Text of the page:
Ability to recover to its previous steady state

The ED needs to have a system in place to allow recovery to its usual steady state. This includes infrastructure as well as staff. Frontline staff need to be able to function at full capacity even after the outbreak period. At its recovery stage, ED volumes may even be higher due to the rebound of patients with complications from neglect of chronic conditions.

Incorporating the principles above, we propose the following conceptual framework to depict this (Fig. 1). The principles form the border of our conceptual framework as they should govern international guidelines, national and local health system operations, research, public and staff education, and eventually the operations within the hospital and ED. International guidelines, health systems, research and education form the background that support hospital and ED operations, making way for cost effective policy implementation.

Fig. 1
figure 1

Conceptual framework describing relationship between state, hospital and ED in pandemic preparedness planning and response

For the principles to be effectively implemented in the hospitals and ED, there needs to be good leadership, supporting policies and an effective flow of communication down the command line; hence forming the apices of the triangle [31].

The operations of the hospital and the ED are intertwined and limited by their resources as defined by space, staff and supplies. During a crisis, the perimeters of this triangle may be expanded (hence depicted by dotted lines); but is dependent on institutional leadership, policies and communication capabilities (as depicted by the apices of the triangle).

Space, staff and supplies from the hospital can be diverted to the ED to deal with the surge initially. Surge patients also need to be able to flow to infectious diseases units and intensive care units (ICUs) of the hospital. The following section describes a pragmatic approach within the ED workflow using the model above.

ED input

Perimeter defence, situational awareness & surveillance

As the gateway to the hospital, perimeter defence is crucial within the ED. There can be two approaches to manage the entry of patients into the ED. Firstly, ED arrivals can be minimised through community-based screening/testing [18]. This reduces the need for relatively well patients to come to the ED as fever screening/testing could be better done in the community. The second approach is to appropriately isolate the suspect cases when they arrive in the ED, which will be discussed here.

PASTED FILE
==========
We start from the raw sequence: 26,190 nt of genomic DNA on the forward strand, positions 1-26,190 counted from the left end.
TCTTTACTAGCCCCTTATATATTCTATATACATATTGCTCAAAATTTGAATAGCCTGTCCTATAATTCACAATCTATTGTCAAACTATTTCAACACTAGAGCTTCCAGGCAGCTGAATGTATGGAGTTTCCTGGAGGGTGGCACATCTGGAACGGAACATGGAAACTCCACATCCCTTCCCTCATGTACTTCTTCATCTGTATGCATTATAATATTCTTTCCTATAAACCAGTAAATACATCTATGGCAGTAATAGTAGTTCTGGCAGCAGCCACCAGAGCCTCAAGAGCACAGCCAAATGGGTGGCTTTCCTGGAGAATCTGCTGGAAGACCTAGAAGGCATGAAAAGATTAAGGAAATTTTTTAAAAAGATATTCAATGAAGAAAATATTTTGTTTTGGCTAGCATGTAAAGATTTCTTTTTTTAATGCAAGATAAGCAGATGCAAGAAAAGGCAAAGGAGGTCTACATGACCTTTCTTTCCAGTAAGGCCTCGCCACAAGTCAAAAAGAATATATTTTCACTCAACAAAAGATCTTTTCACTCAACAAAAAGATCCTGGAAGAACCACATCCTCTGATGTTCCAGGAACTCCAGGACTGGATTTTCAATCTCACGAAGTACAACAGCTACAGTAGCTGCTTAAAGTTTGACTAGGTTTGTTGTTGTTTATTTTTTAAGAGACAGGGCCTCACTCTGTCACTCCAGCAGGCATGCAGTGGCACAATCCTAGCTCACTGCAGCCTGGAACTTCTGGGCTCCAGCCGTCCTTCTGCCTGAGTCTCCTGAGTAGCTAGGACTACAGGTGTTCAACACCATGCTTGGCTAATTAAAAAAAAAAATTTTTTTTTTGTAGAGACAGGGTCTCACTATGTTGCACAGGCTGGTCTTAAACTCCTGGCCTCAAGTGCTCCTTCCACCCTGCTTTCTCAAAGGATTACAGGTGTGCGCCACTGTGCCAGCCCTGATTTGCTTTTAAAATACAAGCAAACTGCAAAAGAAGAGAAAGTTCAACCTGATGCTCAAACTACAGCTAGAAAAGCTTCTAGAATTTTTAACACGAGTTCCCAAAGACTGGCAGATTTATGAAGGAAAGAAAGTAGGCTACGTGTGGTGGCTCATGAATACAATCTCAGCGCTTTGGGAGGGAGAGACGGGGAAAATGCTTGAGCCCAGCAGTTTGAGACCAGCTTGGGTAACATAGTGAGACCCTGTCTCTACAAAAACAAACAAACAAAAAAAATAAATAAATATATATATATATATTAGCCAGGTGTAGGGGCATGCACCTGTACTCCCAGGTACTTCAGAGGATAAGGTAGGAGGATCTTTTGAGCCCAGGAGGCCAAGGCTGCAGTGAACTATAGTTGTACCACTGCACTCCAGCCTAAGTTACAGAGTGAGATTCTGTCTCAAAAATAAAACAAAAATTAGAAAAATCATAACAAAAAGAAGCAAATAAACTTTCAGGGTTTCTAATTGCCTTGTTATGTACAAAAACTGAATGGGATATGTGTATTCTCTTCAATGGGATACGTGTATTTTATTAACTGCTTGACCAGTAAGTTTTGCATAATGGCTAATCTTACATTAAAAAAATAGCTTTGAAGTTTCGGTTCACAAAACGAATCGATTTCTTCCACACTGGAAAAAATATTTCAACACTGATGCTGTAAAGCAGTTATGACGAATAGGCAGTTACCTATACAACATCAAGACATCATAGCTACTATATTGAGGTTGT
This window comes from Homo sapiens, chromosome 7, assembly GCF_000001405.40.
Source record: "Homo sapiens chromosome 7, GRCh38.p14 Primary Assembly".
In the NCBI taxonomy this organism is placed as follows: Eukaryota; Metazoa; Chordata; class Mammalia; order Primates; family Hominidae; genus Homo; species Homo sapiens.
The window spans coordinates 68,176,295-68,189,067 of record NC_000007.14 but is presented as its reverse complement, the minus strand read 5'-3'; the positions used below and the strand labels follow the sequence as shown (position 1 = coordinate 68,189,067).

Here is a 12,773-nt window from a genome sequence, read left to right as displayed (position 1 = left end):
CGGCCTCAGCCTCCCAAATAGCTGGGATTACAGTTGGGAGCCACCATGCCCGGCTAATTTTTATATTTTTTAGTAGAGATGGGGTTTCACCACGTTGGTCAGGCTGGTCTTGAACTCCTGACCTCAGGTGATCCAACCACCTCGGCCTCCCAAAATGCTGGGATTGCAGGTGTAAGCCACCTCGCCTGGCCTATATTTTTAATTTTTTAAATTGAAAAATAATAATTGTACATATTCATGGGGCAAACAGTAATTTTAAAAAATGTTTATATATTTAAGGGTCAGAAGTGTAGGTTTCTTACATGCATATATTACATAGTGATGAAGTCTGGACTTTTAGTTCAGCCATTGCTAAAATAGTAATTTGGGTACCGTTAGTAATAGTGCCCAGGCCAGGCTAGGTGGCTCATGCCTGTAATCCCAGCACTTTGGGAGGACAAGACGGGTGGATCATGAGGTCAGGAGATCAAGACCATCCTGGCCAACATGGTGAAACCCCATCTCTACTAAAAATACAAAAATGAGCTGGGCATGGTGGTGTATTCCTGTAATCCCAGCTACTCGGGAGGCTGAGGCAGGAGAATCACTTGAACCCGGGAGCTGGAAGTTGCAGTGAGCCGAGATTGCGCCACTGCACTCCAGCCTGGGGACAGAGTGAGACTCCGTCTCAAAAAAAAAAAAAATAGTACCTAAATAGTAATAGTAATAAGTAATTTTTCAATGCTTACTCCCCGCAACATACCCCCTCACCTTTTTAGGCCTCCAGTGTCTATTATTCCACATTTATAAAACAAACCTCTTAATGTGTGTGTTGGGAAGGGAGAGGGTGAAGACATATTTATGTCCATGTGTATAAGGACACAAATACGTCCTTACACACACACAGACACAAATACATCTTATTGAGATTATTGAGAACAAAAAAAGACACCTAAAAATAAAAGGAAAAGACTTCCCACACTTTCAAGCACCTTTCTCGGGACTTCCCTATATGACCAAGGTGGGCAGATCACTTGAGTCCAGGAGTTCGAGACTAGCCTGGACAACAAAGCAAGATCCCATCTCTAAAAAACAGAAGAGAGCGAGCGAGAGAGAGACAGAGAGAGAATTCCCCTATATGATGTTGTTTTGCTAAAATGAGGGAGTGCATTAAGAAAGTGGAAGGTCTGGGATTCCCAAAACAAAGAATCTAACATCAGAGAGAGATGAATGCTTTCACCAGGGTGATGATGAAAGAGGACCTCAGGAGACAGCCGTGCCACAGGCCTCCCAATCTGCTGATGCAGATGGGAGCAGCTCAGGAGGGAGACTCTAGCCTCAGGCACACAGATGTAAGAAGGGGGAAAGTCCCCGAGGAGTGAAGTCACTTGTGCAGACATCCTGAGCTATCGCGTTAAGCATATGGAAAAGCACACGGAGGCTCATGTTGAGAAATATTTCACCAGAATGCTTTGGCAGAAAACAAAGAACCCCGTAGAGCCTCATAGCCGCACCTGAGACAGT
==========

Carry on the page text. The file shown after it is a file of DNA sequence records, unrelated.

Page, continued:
Patients present to the ED triage via ambulance, referral from a primary healthcare facility or as walk-in. A pre-triage screening area is an important defensive isolation measure. Screening should be almost 100% sensitive [32] such that all suspect cases are separated from non-suspect cases. Screening criteria at the ED should be broader [32] than national or international guidelines [33, 34] to enable the identification of patients with atypical features, as seen with COVID-19. Early identification of COVID-19 cases in the ED itself is paramount as a single case managed in a non-isolated area by staff without appropriate PPE can result in nosocomial spread, quarantine of staff and disruption of hospital services [17].

This screening area can be located outdoors or within well-ventilated indoor areas, with an expandable space to allow for surges such that the risk of airborne transmission can be mitigated. Screening may even be done via telemedicine [21] or through a website [35] or call centre [18], which then channels patients to appropriate healthcare facilities (for systems where there is a designated infectious disease hospital).

Pre-hospital medical teams will need to work with the ED on an agreed workflow for the infectious risk status of patients with an unknown travel history or risk profile.

After screening, patients can be categorised into high, intermediate and non-suspect cases [8, 11, 25]. Rapid diagnostic test kits will facilitate the process and allow patients to be screened to “Confirmed” and “Non-suspect” categories. Without rapid diagnostic kits, the high and intermediate suspects would remain as Patients Under Investigation (PUI). Following this, the usual clinical triage process can take place to identify critically unwell patients who may need immediate attention.